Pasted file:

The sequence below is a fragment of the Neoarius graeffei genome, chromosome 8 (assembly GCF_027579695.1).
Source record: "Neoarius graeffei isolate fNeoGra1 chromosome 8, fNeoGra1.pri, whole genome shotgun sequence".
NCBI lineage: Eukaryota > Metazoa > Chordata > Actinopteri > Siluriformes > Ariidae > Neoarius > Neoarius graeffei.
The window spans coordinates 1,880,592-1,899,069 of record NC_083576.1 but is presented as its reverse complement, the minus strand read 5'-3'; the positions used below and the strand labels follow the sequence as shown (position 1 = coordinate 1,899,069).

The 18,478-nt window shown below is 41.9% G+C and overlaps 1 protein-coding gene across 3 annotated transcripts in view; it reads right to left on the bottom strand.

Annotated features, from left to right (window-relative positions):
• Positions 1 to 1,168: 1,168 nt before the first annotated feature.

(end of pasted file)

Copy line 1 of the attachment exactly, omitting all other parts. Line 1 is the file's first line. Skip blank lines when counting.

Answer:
The sequence below is a fragment of the Neoarius graeffei genome, chromosome 8 (assembly GCF_027579695.1).